Please visit the Instructions for Authors page before submitting a manuscript. The Article Processing Charge (APC) for publication in this open access journal is 2200 CHF (Swiss Francs). Submitted papers should be well formatted and use good English. Authors may use MDPI's English editing service prior to publication or during author revisions.

Keywords

  • primary immunodeficiency disorders
  • high throughput sequencing
  • immune dysregulation
  • autoimmunity
  • HSCT
  • gene therapy
  • gene editing
  • precision medicine

Published Papers (5 papers)

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Research

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Open AccessArticle
Activated Phosphoinositide 3-Kinase Delta Syndrome 1: Clinical and Immunological Data from an Italian Cohort of Patients
by , , , , , , , , , , , , , , , , , , , , , , , , and
J. Clin. Med. 2020, 9(10), 3335; - 17 Oct 2020
Abstract
Activated phosphoinositide 3-kinase delta syndrome 1 (APDS-1) is a recently described inborn error of immunity caused by monoallelic gain-of-function mutations in the PIK3CD gene. We reviewed for the first time medical records and laboratory data of eight Italian APDS-1 patients. Recurrent sinopulmonary infections [...] Read more.
Activated phosphoinositide 3-kinase delta syndrome 1 (APDS-1) is a recently described inborn error of immunity caused by monoallelic gain-of-function mutations in the PIK3CD gene. We reviewed for the first time medical records and laboratory data of eight Italian APDS-1 patients. Recurrent sinopulmonary infections were the most common clinical feature at onset of disease. Seven patients presented lymphoproliferative disease, at onset or during follow-up, one of which resembled hemophagocytic lymphohistiocytosis (HLH). Genetic analysis of the PIK3CD gene revealed three novel mutations: functional testing confirmed their activating nature. In the remaining patients, the previously reported variants p.E1021K (n = 4) and p.E525A (n = 1) were identified. Six patients were started on immunoglobulin replacement treatment (IgRT). One patient successfully underwent hematopoietic stem cell transplantation (HSCT), with good chimerism and no GVHD at 21 months post-HSCT. APDS-1 is a combined immune deficiency with a wide variety of clinical manifestations and a complex immunological presentation. Besides IgRT, specific therapies targeting the PI3Kδ pathway will most likely become a valid aid for the amelioration of patients’ clinical management and their quality of life. Full article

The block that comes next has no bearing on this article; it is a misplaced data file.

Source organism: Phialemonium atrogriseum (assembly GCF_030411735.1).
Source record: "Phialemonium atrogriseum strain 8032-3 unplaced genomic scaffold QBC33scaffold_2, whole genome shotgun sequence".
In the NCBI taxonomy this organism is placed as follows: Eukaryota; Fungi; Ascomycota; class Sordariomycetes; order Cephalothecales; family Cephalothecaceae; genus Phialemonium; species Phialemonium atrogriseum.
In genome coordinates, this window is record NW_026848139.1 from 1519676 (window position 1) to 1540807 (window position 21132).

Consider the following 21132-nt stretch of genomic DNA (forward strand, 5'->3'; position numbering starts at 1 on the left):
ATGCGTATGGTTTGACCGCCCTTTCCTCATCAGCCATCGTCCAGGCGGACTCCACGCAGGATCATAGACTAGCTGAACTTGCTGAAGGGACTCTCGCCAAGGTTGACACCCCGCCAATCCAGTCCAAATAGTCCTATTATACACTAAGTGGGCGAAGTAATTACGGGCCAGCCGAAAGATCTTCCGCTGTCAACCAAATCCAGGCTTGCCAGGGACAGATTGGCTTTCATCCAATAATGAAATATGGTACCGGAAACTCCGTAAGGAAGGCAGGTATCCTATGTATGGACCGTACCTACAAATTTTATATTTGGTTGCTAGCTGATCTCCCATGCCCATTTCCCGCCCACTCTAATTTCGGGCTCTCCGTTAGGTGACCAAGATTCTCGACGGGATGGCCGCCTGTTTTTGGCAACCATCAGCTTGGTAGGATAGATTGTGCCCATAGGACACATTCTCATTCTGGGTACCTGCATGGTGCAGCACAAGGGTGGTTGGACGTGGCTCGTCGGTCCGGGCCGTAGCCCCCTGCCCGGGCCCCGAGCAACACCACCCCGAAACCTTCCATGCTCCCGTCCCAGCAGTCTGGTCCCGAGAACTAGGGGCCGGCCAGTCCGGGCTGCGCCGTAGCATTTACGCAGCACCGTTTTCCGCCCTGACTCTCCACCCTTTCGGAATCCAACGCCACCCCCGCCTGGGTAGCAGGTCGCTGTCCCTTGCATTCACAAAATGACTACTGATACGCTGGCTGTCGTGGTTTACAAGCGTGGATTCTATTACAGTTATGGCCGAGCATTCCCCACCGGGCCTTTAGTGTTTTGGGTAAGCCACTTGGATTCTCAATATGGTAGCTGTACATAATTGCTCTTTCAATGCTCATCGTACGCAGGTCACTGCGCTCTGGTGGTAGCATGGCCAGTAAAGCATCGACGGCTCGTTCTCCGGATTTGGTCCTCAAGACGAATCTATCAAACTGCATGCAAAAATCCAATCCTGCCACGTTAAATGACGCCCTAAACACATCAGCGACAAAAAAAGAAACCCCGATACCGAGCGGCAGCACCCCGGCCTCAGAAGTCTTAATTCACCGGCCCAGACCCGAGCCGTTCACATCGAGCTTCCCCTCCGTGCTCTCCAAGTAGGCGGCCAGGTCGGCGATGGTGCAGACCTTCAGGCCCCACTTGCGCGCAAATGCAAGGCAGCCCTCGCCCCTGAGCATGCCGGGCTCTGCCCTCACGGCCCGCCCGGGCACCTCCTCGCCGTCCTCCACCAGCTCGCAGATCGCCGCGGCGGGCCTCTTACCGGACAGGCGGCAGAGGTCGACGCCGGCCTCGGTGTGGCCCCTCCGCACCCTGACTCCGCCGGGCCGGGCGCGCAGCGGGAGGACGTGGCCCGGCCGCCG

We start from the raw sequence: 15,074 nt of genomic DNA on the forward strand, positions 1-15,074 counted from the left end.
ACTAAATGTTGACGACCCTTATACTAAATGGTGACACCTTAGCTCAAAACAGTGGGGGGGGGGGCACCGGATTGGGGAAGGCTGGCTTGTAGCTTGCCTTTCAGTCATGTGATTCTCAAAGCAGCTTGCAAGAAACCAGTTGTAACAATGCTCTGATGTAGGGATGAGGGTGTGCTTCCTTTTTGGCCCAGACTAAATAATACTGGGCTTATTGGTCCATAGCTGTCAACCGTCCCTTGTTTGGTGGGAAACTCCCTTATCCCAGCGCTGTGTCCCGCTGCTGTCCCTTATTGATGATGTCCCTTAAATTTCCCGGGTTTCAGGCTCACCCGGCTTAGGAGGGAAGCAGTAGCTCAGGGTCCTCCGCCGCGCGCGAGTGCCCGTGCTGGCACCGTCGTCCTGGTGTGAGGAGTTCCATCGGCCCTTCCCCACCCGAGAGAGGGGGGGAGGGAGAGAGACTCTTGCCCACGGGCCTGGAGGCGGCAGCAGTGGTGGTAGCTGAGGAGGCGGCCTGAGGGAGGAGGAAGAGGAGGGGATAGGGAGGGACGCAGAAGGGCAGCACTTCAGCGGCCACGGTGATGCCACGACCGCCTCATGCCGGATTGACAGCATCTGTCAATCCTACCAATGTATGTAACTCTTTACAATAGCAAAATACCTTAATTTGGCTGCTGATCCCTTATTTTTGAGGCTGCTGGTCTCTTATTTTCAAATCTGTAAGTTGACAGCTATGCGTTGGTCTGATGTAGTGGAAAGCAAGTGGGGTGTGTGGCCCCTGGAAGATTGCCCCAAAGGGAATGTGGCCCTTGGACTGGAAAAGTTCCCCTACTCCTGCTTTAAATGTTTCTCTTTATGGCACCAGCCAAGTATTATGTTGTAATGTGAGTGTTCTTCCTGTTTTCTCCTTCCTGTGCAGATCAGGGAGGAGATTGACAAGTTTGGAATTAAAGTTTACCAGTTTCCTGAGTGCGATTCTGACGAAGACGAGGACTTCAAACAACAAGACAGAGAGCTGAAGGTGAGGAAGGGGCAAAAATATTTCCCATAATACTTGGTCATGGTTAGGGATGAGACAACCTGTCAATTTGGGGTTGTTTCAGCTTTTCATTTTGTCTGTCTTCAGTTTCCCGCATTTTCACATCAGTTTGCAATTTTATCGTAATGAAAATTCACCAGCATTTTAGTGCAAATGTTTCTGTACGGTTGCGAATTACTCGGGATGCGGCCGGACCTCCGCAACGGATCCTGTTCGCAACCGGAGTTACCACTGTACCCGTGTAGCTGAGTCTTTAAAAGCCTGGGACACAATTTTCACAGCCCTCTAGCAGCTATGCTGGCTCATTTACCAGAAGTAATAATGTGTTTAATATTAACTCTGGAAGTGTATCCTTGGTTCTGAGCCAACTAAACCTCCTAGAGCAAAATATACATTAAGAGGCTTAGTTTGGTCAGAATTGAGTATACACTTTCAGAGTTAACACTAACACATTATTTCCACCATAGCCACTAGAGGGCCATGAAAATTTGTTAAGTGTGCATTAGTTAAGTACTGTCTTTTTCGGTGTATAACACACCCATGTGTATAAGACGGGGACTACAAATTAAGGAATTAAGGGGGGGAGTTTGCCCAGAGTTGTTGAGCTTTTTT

(This article belongs to the Special Issue Clinical Research on Primary Immunodeficiency Diseases)
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Open AccessArticle
Systemic Redox Imbalance in Patients with Chronic Granulomatous Disease
by , , , , , , , , , , , and
J. Clin. Med. 2020, 9(5), 1397; - 09 May 2020
Cited by 1
Abstract
The aim of our study was to evaluate redox status, enzymatic and non-enzymatic antioxidant barriers, oxidative damage of proteins, lipids and DNA, as well as concentration of coenzyme Q10 and vitamins A and E in patients with chronic granulomatous disease (CGD). The study [...] Read more.